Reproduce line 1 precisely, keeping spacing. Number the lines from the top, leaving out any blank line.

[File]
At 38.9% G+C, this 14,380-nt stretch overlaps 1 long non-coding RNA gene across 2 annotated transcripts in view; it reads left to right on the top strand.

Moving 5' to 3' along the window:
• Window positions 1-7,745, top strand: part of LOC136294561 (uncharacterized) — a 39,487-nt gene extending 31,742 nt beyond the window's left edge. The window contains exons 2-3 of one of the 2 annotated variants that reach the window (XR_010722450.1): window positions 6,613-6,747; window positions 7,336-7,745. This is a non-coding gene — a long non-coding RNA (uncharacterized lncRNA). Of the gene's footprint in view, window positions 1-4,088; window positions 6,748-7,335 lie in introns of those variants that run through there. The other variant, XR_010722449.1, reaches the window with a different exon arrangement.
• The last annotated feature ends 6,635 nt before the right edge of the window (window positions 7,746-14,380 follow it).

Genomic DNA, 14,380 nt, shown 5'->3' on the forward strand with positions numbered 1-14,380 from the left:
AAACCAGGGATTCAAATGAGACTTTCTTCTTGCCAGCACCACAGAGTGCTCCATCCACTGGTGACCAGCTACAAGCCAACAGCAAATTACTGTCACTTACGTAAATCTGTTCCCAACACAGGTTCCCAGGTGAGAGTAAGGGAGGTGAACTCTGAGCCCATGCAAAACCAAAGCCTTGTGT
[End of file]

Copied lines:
At 38.9% G+C, this 14,380-nt stretch overlaps 1 long non-coding RNA gene across 2 annotated transcripts in view; it reads left to right on the top strand.